10 Simple Strategies to Save Time & Sanity

A MiddleWeb Blog

When I was a student teacher my mentor offered this advice, “As a teacher you could work 24 hours a day, seven days a week. You have to choose not to.” With lesson planning, grading, contacting parents, lunch duty, staff meetings, PLC, professional development, and more, it is a constant battle to keep up.

Teaching truly is a never-ending job. You can’t stop time and there are only 24 hours in a day, but there are simple strategies that can help you save time and decrease stress. Apply them regularly and you might find yourself in a sweet spot. Ignore them and you could fall into a frantic, behind-the-eight-ball, survival zone.

1. Organize and Declutter.

If you haven’t used it in three years, chances are you’re not going to use it again. Pitch it! Clutter is a breeding ground for stress, and stress robs teachers of precious time and energy that could be better focused. Turn on the tunes and spend a day sorting, organizing, recycling, and even throwing away.

2. Divide your to-do list.

Teachers’ to-do lists can seem endless. To manage them, prioritize by dividing them into the categories below.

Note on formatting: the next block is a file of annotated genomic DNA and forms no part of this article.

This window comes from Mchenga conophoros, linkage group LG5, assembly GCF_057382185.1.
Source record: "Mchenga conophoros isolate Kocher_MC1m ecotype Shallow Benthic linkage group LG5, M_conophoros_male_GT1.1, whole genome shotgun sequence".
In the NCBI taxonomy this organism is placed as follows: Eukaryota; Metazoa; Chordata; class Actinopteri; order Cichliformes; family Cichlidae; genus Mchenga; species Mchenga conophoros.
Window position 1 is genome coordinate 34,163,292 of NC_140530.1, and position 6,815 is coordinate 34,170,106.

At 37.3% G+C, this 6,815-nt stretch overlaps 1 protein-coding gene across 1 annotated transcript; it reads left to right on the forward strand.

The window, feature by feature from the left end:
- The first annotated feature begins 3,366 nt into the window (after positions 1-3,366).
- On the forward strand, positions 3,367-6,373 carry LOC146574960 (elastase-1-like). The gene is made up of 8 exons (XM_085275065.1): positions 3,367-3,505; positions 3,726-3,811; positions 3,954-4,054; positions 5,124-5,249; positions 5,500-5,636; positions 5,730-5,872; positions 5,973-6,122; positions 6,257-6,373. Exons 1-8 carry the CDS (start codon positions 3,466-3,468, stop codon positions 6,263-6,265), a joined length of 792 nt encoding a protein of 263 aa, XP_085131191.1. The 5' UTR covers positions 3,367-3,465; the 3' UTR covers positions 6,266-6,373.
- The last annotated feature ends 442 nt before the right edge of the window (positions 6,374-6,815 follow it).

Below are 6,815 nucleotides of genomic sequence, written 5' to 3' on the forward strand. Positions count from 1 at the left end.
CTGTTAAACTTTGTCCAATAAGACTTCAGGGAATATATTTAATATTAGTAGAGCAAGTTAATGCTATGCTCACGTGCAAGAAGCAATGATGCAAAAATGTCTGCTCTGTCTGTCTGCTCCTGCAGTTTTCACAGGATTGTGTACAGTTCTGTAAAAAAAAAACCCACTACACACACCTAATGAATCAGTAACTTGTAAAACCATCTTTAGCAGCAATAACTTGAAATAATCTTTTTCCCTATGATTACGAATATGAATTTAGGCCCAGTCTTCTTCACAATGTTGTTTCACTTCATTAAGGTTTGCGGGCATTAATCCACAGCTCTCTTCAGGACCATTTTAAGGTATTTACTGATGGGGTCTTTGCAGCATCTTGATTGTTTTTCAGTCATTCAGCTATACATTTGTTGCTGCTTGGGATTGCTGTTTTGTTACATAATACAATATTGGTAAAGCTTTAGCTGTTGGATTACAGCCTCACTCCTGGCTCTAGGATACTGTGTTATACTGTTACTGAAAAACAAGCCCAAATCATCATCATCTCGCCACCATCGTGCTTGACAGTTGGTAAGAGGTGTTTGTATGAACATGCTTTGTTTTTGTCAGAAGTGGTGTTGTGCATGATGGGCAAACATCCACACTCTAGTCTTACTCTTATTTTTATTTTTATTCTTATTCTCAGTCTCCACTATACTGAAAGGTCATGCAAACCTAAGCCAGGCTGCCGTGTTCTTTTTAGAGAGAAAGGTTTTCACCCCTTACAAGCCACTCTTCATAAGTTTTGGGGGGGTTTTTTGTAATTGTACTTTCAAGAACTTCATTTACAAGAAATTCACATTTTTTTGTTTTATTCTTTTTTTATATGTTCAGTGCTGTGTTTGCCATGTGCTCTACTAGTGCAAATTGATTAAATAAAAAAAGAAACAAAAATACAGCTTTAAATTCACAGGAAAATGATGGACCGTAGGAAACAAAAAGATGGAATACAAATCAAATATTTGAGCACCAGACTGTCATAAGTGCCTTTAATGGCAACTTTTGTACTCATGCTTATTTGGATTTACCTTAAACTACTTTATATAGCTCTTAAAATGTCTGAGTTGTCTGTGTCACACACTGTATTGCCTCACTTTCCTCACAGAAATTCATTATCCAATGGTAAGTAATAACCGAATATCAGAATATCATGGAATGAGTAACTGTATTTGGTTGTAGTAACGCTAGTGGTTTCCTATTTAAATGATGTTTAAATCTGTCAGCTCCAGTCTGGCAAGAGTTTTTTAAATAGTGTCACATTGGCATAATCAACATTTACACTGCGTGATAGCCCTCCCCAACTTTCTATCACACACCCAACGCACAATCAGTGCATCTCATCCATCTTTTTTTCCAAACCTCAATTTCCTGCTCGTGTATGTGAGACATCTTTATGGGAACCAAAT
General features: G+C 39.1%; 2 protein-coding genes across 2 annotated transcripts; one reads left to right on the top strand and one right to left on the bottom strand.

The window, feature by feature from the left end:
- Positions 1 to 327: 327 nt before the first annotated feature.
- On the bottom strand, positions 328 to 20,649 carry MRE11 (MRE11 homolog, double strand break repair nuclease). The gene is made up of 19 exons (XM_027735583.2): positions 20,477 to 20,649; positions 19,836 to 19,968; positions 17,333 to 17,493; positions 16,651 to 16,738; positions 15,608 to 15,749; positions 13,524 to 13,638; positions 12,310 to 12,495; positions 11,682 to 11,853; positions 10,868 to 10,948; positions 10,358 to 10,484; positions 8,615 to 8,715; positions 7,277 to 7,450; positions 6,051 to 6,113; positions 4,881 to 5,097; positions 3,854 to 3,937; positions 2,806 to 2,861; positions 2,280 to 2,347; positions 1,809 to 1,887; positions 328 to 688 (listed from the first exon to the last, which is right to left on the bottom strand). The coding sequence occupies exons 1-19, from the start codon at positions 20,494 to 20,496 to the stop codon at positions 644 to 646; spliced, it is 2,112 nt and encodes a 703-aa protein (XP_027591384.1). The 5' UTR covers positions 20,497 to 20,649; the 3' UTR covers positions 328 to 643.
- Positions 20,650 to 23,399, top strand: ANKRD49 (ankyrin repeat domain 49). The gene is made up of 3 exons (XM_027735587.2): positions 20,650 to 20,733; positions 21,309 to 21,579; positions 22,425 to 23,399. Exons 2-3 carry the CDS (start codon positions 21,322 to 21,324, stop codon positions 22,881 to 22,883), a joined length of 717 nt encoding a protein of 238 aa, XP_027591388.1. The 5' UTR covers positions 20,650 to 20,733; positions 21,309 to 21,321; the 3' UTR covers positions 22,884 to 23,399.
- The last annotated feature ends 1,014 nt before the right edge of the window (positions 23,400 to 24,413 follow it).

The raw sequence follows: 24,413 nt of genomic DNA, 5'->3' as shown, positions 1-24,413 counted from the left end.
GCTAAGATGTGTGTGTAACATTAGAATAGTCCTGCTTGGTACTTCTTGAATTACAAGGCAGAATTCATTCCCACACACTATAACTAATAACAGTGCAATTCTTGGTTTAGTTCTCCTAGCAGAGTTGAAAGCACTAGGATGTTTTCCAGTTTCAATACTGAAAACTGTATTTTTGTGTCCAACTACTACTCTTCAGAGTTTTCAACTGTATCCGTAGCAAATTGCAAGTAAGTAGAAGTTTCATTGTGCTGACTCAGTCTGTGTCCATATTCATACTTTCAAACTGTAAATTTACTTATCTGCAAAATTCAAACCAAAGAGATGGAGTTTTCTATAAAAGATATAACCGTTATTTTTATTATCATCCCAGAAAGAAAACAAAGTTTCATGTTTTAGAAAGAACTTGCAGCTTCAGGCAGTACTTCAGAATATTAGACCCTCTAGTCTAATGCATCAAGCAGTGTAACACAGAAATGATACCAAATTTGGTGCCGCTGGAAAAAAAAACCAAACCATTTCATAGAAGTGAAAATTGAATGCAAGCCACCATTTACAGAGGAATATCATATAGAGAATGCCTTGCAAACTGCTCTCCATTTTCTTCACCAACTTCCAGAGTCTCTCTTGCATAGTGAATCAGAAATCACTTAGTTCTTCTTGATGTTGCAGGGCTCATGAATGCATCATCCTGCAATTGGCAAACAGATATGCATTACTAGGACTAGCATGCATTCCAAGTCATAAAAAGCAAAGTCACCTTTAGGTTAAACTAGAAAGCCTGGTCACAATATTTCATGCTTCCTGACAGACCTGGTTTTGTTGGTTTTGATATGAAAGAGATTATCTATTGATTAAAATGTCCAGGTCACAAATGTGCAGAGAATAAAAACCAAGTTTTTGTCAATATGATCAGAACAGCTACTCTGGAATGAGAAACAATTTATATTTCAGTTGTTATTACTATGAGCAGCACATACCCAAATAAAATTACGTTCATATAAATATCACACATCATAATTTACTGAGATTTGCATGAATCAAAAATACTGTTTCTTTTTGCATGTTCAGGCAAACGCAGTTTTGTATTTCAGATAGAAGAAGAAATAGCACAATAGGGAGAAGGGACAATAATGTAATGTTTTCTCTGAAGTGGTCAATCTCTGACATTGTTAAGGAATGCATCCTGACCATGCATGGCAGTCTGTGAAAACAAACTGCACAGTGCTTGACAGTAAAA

Today—things that MUST be done ASAP including meetings, phone calls to parents, following through on job-related due dates, etc.

This Week—things that are a priority but can wait if needed. For example, writing next week’s lesson plans, getting ready for events that will occur in the near future, entering grades, or writing the classroom newsletter.

This Month—things that need to get done in a timely but not an urgent manner. Such as updating the class webpage, making a new seating chart, changing a bulletin board, finalizing grades, and getting ready for parent teacher conferences.

Someday/Maybe—things that you would like to do but that don’t make or break your classroom. For example, redesigning your classroom storage or webpage, redesigning your curriculum, writing an article, etc.

3. Don’t grade everything.